An individual who was ineligible to possess a firearm pursuant to Section 18.2-308.1:1 and who was discharged from the custody of the Commissioner pursuant to Section 19.2-182.7 less than five years before the date of his application for a concealed handgun permit.

    An individual who was ineligible to possess a firearm pursuant to Section 18.2-308.1:2 and whose competency or capacity was restored pursuant to former Section 37.1-134.1 or Section 37.2-1012 less than five years before the date of his application for a concealed handgun permit.

    An individual who was ineligible to possess a firearm under Section 18.2-308.1:3 and who was released from commitment less than five years before the date of this application for a concealed handgun permit.

    An individual who is subject to a restraining order, to a protective order, to an emergency substantial risk order or substantial risk order and prohibited by Section 18.2-308.1:4or Section 18.2-308.1:6 from purchasing or transporting a firearm.

    An individual who is prohibited by Section 18.2-308.2 from possessing or transporting a firearm, except that a permit may be obtained in accordance with subsection C of that section.

    An individual who has been convicted of two or more misdemeanors within the five-year period immediately preceding the application, if one of the misdemeanors was a Class 1 misdemeanor, but the judge shall have the discretion to deny a permit for two or more misdemeanors that are not Class 1. Traffic infractions or reckless driving shall not be considered for purposes of this disqualification.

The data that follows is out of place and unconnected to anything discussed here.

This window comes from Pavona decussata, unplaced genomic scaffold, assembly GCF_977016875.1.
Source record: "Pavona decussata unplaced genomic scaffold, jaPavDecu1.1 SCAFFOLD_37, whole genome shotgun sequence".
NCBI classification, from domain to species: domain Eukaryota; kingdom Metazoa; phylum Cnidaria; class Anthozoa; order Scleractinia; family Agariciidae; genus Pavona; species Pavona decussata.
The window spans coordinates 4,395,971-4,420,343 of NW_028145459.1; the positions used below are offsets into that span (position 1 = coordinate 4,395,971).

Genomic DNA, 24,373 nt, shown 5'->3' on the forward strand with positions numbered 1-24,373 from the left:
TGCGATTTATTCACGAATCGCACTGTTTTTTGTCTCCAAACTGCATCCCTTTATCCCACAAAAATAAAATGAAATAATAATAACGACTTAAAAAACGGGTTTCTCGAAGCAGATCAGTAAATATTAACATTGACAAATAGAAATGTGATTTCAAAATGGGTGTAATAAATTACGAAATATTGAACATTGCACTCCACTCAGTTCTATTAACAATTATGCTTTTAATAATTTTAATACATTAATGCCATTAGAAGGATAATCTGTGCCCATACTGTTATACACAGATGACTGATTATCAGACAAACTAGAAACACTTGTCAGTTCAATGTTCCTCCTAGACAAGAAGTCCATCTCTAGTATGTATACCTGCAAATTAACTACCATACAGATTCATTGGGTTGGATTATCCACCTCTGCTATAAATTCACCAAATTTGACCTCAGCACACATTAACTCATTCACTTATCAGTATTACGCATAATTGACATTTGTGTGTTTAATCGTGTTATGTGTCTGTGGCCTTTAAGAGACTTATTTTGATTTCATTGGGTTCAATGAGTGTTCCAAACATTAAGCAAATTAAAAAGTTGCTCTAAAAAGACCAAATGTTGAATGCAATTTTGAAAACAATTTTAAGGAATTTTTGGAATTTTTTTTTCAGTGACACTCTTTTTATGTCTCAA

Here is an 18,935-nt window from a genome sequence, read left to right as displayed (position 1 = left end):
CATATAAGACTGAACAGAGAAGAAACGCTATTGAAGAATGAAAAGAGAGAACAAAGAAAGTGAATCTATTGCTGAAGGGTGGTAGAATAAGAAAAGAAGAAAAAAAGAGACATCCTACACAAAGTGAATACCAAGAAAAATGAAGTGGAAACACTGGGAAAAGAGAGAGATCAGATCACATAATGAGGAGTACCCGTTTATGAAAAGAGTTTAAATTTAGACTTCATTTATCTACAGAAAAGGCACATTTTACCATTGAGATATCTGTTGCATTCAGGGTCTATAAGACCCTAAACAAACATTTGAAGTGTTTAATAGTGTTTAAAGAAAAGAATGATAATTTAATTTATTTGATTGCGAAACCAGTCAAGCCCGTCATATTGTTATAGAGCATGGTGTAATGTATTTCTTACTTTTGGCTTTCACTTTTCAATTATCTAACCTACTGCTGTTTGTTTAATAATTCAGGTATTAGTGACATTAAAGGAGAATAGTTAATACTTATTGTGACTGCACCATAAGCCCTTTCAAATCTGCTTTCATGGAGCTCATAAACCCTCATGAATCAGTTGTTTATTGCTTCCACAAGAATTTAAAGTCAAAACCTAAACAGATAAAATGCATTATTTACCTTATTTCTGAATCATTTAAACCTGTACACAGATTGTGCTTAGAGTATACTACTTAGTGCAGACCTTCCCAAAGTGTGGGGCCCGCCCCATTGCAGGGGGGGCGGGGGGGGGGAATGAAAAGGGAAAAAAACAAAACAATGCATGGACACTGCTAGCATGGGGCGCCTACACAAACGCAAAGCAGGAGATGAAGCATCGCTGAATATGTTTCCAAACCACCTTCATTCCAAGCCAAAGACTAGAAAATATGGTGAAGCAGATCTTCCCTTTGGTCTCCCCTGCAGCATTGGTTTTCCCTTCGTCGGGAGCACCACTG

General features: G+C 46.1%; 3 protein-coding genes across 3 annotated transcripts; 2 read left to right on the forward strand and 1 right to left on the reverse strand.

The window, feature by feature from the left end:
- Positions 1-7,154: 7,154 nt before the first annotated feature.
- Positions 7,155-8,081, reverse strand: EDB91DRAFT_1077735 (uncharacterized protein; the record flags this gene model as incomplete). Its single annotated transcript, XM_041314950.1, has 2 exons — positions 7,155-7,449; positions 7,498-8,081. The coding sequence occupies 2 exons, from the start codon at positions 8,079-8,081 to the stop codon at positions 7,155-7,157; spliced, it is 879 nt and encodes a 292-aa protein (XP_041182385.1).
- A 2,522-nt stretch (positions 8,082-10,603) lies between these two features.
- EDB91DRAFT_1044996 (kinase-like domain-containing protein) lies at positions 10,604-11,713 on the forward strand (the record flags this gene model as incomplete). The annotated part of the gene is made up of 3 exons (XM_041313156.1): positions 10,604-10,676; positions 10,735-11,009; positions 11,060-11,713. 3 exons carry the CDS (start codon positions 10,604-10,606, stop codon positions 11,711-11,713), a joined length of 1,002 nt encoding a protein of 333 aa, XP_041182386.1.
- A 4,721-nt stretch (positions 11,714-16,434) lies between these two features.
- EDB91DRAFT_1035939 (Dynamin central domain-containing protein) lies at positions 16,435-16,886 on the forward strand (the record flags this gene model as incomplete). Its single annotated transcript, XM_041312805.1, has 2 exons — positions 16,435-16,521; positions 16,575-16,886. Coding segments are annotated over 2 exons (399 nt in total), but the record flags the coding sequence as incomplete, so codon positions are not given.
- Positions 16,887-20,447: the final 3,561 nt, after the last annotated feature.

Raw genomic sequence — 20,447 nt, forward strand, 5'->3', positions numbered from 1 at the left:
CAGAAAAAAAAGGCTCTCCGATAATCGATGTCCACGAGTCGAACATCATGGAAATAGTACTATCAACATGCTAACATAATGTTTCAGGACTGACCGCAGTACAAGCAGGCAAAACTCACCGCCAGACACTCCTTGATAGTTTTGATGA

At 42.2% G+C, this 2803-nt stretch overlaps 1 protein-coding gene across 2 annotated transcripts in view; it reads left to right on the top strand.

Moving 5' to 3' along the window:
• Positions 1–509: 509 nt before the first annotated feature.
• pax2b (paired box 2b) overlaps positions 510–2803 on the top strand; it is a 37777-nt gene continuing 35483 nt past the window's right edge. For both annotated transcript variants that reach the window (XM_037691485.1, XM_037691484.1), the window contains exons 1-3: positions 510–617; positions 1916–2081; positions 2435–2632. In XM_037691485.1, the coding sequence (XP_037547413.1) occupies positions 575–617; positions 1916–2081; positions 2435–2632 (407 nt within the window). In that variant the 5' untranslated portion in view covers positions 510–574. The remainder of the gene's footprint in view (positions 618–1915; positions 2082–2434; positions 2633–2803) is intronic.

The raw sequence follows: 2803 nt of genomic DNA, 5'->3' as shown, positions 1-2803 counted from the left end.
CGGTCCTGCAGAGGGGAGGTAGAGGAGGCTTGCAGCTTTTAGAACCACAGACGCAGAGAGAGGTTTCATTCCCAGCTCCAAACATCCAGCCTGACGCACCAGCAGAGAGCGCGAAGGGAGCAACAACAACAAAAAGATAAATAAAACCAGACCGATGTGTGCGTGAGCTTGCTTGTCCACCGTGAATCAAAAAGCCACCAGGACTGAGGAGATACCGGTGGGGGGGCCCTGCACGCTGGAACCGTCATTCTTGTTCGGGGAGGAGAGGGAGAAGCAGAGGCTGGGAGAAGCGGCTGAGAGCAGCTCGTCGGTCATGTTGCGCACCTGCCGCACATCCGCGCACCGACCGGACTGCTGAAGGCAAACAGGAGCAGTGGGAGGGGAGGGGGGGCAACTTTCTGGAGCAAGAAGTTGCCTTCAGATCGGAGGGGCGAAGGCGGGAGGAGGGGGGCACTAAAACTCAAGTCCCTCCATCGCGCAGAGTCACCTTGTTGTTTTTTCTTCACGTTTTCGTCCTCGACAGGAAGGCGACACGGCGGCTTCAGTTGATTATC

An individual who is addicted to, or is an unlawful user or distributor of, marijuana or any controlled substance.

    An individual who has been convicted of a violation of Section 18.2-266 or a substantially similar local ordinance, or of public drunkenness, or of a substantially similar offense under the laws of any other state, the District of Columbia, the United States, or its territories within the three-year period immediately preceding the application.

    An alien other than an alien lawfully admitted for permanent residence in the United States.

    An individual who has been discharged from the Armed Forces of the United States under dishonorable conditions.

    An individual who is a fugitive from justice.

    An individual who the court finds, by a preponderance of the evidence, based on specific acts by the applicant, is likely to use a weapon unlawfully or negligently to endanger others. The sheriff, chief of police, or attorney for the Commonwealth may submit to the court a sworn written statement indicating that, in the opinion of such sheriff, chief of police, or attorney for the Commonwealth, based upon a disqualifying conviction or upon the specific acts set forth in the statement, the applicant is likely to use a weapon unlawfully or negligently to endanger others. The statement of the sheriff, chief of police, or the attorney for the Commonwealth shall be based upon personal knowledge of such individual or of a deputy sheriff, police officer, or assistant attorney for the Commonwealth of the specific acts, or upon a written statement made under oath before a notary public of a competent person having personal knowledge of the specific acts.

    An individual who has been convicted of any assault, assault and battery, sexual battery, discharging of a firearm in violation of Section 18.2-280 or Section 18.2-286.1 or brandishing of a firearm in violation of Section 18.2-282 within the three-year period immediately preceding the application.